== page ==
Body Mass Index and Lifestyle Habits as Predictors of Health in Palestinian Adults: A cross-Sectional Study
Al-Quds University, Deanship of Scientific Research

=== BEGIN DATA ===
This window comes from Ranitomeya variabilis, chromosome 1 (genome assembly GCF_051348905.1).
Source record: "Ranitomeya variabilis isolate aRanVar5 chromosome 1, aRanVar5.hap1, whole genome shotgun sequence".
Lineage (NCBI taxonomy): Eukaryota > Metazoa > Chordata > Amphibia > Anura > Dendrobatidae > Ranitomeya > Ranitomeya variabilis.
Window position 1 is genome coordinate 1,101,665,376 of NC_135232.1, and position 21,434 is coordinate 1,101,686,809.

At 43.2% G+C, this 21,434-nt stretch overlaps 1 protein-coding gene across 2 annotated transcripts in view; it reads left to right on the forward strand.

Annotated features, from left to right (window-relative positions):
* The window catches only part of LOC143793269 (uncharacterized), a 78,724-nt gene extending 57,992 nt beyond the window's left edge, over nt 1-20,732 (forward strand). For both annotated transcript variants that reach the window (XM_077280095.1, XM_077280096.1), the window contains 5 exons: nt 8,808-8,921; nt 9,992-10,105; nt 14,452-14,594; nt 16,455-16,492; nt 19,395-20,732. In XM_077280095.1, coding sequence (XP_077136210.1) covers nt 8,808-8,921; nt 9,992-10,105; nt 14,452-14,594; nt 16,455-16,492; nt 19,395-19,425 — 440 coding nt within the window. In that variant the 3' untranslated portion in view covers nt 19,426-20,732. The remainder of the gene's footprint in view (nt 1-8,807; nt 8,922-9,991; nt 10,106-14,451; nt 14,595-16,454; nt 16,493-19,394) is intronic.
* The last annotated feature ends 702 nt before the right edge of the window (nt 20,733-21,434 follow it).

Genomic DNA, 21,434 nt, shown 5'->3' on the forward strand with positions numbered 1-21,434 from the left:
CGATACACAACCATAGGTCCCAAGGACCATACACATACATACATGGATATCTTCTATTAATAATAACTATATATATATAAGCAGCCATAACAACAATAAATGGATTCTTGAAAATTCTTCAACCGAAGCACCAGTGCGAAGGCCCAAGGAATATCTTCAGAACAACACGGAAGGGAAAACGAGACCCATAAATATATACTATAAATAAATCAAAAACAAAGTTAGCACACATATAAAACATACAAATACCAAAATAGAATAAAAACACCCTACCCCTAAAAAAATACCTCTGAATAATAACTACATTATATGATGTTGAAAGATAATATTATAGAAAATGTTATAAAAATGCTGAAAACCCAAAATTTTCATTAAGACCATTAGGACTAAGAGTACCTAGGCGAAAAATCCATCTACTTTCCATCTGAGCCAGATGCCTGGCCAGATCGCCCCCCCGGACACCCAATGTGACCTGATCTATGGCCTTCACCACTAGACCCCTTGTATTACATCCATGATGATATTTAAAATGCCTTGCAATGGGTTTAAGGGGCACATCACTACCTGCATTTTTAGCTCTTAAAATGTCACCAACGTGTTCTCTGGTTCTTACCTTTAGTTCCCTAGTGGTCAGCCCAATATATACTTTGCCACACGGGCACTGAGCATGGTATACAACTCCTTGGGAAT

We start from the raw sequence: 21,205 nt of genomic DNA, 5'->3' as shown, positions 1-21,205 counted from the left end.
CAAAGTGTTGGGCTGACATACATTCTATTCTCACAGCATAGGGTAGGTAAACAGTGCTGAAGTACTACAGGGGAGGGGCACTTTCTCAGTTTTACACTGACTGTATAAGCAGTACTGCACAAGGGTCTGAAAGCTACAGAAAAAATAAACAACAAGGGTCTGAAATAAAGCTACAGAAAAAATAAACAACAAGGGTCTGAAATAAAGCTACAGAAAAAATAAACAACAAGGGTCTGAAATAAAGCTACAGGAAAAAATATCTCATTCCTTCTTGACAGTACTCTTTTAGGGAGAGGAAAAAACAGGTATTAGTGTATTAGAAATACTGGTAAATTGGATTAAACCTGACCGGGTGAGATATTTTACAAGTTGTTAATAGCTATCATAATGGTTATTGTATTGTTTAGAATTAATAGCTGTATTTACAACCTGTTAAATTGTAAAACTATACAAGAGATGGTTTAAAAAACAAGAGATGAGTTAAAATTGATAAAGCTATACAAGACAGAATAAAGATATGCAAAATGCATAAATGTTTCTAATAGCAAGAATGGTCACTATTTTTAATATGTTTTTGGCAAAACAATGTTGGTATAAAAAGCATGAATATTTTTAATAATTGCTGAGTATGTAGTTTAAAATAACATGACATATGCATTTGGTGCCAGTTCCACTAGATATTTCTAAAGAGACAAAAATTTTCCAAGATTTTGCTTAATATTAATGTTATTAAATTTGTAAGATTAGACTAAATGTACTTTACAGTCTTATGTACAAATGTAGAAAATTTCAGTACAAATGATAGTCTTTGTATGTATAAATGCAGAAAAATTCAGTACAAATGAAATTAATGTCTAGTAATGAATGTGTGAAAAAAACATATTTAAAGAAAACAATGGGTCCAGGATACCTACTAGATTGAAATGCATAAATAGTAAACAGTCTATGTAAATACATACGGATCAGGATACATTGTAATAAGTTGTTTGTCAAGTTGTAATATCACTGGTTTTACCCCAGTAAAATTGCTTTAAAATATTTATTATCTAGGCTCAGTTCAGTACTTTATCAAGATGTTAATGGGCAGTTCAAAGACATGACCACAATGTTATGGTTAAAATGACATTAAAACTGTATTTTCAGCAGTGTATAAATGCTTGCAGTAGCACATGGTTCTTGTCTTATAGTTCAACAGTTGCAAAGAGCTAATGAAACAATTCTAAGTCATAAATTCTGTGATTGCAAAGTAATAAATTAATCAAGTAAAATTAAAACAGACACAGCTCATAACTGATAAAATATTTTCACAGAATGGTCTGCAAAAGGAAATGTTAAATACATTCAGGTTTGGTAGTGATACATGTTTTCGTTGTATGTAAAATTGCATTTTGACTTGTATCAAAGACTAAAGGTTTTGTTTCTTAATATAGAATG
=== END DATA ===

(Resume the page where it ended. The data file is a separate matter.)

prevalence of obesity has led to rising numbers of hypertension, dyslipidaemia, cardiovascular disease, diabetes mellitus, and other leading conditions. Poor lifestyle, in the form of poor diet and lack of proper sleep and exercise can be attributed to comorbidity and decrease in overall health. Little is known about eating habits, sleeping habits, and the prevalence of obesity in Palestinian adults. A team of trained medical-students conducted a cross-sectional study of Palestinian adults aged between 18 and 60 years old. Stratified random sample of 2500 adults is selected based on governorates, and an interview-aided questionnaire is used for data collection in addition to measures of weight, height, and waist circumference. 2106 Palestinian adults have been selected with a participation rate of 83%. Preliminary results show that the sample is 43.6% male, 56.4% female with a mean age of 33.2 years (SD=12.8). Mean calculated BMI of the sample was 26.5 (SD=5.6) with a mean height of 1.67 m (SD=0.09). Participant distribution according to living area was 39% urban, 53.7% rural, and 7.3% living in refugee camps. The majority of the sample was married (55.3%) or single (42.2%) with the rest being either divorced or widowed. 901 (42.8%) participants had at least 1 child with a mean of 4.56 (SD=2.58) children per participant. 52.3% of the sample had poor sleeping habits, 74.3% had poor eating habits, and 32.5% of the overall sample were smokers. Hypertension, diabetes, and dyslipidaemia were the most common illnesses reported with rates of 7.5%, 5.1%, and 3.4%, respectively. Conclusion: It was found that Palestinians exhibit poor eating and sleeping habits and have a large percentage of smokers. Disease prevalence was found to agree with international studies in that hypertension, diabetes, and dyslipidaemia were found to be the most common diseases. In light of this, we believe that the Palestinian population is in dire need of educational programmes to better improve their lifestyle in such a way that reflects on their habits and disease prevalence.